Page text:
It can be a bit of a chore to find and fling projectiles, repeatedly backtracking to reuse them, so unless absolutely necessary you may like to live and let live, shambling around foes such as bees, bulldogs, cats, Go-Go Gadget Copter goons, tramps, skeletons, cutlass-tooled pirate peg-legs (which miraculously alternates between the left and right leg as they switch direction), TV-chucking grandpas, and bottle-slinging babies. Remember the objective is to reach the exit, not commit genocide or collect points.
Bugbear numero deux is the ridiculously long loading times you suffer just to get into the game itself. A countdown clock informs you how much thumb-twiddling you’re expected to endure, which would be helpful if it didn’t reach zero and then start loading in the music and sound effects without a time-ticker, which remain virtually the same on every level anyway. Chuck in a bit of dialup modem style screeching and you could easily be playing a Speccy game.
You get three lives to complete your mission, the health status indicator of which is divided into 16 bar segments. Take a hit and you lose 2 bars, while collecting a health bonus block boosts it by 1.
Titus’s locale is very generous when it comes to dishing up energy top-ups, and the padlock restart points and genie lamp level codes ensure your hard-fought progress isn’t wasted.
Good job too because it’s a sprawlingly expansive world you inhabit, full of secret passages and bonus rooms accessed by pulling down on the joystick for several seconds over a suspect looking platform, or by dropping an anvil or safe through the floor from a great height.
Titus isn’t the most technically proficient game in the Amiga pantheon. Whenever there are lots of enemies on screen at once it suffers a nasty bout of lagitus, hampering an already subpar scrolling mechanic.
In the Amstrad version this is of the four-way push scrolling nature, the Atari ST is marred by a sort of semi-push scrolling system whereby the jerky update is triggered long before you reach the screen’s edge, while the Amiga version scrolls when moving just off centre, introducing a slight delay before catching up with Titus. It’s the best of the three without being what you’d call smooth.
This dodgy scrolling is nonetheless ameliorated somewhat by use of the 4 and 6 keys that allow you to force the screen to pan up and down at will to scope out upcoming threats.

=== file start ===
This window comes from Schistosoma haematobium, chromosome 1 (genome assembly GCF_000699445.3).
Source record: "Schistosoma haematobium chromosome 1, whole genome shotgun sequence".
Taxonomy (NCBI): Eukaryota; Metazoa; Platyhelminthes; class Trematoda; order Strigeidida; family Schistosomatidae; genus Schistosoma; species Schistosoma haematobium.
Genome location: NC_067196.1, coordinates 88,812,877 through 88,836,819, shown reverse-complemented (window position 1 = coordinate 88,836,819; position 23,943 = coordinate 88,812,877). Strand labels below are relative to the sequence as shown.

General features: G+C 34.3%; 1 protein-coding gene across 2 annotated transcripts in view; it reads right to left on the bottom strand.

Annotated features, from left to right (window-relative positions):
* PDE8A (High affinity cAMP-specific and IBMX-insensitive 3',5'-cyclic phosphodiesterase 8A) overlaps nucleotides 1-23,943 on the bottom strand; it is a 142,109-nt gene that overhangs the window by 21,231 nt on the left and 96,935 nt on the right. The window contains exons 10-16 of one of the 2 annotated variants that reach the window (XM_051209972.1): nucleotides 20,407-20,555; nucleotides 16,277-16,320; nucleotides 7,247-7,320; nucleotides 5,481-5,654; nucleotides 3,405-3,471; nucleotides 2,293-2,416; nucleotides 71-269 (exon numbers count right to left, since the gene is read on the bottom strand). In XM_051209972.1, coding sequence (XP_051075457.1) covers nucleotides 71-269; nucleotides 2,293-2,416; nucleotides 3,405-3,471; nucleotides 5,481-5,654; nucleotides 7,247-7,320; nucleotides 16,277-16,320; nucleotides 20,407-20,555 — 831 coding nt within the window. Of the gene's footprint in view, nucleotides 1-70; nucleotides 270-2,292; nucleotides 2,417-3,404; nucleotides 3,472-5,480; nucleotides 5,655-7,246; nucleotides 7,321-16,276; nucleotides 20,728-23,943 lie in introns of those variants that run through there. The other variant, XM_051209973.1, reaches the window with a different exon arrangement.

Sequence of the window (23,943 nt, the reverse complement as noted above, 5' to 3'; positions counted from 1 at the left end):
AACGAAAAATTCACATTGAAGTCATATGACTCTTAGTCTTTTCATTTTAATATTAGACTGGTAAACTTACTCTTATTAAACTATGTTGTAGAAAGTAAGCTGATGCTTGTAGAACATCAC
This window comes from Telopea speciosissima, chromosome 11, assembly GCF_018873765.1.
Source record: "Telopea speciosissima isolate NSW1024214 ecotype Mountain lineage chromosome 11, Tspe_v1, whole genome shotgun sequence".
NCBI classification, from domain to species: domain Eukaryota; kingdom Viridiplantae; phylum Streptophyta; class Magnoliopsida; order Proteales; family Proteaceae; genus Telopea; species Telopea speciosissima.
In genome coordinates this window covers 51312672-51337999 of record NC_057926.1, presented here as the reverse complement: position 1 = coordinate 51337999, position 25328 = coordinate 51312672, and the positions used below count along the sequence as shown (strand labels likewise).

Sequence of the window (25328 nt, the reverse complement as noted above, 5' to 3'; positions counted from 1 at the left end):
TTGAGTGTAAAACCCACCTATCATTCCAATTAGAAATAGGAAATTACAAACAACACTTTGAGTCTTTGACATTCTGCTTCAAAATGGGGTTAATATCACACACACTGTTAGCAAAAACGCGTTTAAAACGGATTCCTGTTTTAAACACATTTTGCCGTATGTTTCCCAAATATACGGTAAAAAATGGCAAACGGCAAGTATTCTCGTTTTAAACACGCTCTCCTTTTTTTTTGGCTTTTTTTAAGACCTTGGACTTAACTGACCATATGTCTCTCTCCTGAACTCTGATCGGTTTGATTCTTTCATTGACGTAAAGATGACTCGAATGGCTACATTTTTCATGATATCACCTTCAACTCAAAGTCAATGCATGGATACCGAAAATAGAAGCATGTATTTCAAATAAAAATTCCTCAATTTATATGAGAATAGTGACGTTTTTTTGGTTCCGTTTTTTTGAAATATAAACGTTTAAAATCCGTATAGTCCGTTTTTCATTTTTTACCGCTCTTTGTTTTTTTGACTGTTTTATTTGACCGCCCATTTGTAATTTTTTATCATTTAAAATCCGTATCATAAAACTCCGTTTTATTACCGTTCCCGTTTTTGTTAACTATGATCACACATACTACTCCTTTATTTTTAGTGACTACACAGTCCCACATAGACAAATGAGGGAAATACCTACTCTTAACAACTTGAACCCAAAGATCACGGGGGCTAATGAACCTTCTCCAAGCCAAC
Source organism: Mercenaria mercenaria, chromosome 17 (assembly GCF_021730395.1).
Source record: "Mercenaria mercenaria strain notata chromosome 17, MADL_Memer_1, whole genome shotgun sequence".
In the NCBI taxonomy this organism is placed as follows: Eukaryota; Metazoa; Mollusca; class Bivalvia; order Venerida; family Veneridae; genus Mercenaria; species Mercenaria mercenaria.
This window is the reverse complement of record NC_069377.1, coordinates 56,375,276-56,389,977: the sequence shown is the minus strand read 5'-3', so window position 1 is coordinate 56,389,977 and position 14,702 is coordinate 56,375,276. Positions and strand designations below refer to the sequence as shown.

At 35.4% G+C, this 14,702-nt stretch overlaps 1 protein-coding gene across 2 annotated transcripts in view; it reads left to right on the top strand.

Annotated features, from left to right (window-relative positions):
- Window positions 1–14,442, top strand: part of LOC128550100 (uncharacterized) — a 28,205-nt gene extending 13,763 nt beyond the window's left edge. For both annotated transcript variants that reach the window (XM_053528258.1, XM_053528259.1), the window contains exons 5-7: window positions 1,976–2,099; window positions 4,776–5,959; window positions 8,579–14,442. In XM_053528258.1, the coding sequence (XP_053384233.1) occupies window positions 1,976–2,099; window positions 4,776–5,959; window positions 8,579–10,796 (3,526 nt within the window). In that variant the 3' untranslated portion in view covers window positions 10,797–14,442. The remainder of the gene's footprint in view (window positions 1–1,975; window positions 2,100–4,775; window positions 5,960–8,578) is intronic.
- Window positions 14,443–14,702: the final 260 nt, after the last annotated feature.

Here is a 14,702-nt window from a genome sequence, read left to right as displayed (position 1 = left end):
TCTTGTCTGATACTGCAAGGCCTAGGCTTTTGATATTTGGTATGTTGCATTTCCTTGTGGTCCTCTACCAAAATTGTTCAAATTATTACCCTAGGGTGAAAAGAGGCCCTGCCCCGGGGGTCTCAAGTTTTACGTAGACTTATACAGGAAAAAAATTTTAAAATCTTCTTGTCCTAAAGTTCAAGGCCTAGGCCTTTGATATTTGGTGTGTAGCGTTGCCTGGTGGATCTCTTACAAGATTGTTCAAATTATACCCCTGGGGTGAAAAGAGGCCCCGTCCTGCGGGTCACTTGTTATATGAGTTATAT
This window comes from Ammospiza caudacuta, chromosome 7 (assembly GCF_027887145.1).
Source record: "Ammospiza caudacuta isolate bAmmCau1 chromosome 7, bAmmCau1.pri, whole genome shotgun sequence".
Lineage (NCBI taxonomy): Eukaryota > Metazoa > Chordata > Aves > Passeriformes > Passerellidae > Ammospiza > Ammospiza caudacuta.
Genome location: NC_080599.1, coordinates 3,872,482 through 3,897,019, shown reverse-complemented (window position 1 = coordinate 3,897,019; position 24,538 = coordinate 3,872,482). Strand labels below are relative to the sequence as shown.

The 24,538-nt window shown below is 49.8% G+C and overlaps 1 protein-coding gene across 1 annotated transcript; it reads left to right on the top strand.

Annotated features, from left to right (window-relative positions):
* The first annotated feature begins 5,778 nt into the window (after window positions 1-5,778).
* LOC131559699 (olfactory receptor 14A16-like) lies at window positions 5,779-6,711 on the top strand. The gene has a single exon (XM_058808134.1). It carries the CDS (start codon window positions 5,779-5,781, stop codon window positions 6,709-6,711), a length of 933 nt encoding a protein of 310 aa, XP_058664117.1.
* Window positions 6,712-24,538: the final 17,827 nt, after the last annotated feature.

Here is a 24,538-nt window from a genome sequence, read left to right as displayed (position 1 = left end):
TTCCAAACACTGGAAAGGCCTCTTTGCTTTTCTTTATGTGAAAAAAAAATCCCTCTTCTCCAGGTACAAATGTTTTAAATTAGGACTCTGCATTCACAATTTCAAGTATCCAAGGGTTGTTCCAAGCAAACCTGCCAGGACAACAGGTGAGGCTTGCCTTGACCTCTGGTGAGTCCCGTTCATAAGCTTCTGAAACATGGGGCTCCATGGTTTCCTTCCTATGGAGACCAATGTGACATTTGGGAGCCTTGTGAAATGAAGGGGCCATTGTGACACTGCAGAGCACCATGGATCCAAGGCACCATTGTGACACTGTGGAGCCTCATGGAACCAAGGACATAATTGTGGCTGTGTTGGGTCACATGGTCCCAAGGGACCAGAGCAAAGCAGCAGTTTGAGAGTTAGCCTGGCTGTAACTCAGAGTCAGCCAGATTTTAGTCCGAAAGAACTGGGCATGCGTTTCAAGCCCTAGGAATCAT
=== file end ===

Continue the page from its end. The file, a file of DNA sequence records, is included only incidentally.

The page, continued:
What’s also nice to see is the 60+ colour palette – impressive for an ECS game, as are the well-drawn cartoony sprites and backdrops, that will make you believe a fox can globetrot.
Just before each change of scenery you face a boss battle. The motley crue includes a stooped simian-like thug sporting a vest and shades, a battle axe-wielding semi-naked nutjob you have to wear down with a crate dropped from a height a la Chuck Rock, a gormless stomping mummy, and a big mamma washerwoman.
The ultimate boss you confront is an overgrown butt-bouncing baby. This takes place long before the end of the game, which begs the question, what happened to the sheikh who instigated this crazy caper? My guess is that as there was no sheikh in the original game, Titus forgot to create one for the rehashed version.
I assume the caged Wile E. Coyote (sans tall ears) look-a-like you discover on this desert level is your captive vixen friend. Rather than break Foxy free there and then you carry her, incarceration unit and all, with you through to the end of the game. No can opener, Titus?
In the finale, we’re joined in fox-holy matrimony to our beloved better half in the middle of a suburban street back in France, where presumably we live happily ever after… unless of course Titus were planning to make a sequel? Funny you should ask. Given that the full title of the original game was ‘Lagaf’ Les Aventures de Moktar – Vol 1: La Zoubida’, it appears that a volume 2 was likely to follow, yet never did, possibly because Vincent pushed aside the music biz to focus his attention on TV presenting instead.
Not my words, that’s what it says. That’s the entire wrap-up sequence, the fruit of your labour, so make the most of it.
Despite a few show-stopping drawbacks, Titus the Fox was extremely well received.
French magazine Génération 4 awarded the homegrown Moktar flavoured edition 95% in December 1991.
Our tweaked UK spin on the offering was assessed in April 1992. CU Amiga reached a 91% verdict, The One issued an 87% score, Amiga Power in a debate-style review arrived at an 88% bottom line, while Amiga Format opted for a slightly less flattering 81%.
Overall our furball chum clocked up a respectable 85.7% grade across 10 reviews, elevating him to a standing similar to the likes of Fire and Ice, Putty and BC Kid released in the same year.
After inflicting upon the public a spate of poorly received games (including what is possibly the worst since the beginning of recorded history, Superman 64!), Titus finally declared bankruptcy in 2005, €33m in the red.
Their sad demise concluded a 20 year run producing and publishing games for every platform under the sun – in the process absorbing Palace Software and Virgin Interactive. Subsequently the rights to their back catalogue was inherited by Interplay Entertainment who went onto release revamps of Prehistorik, Crazy Cars and Titus the Fox for modern platforms.
I do hope Christopher Reeve found it in his super-heart to forgive the foxy gamemongers before he departed this cruel world. Jor-El knows he had enough on his plate without that injustice to bear.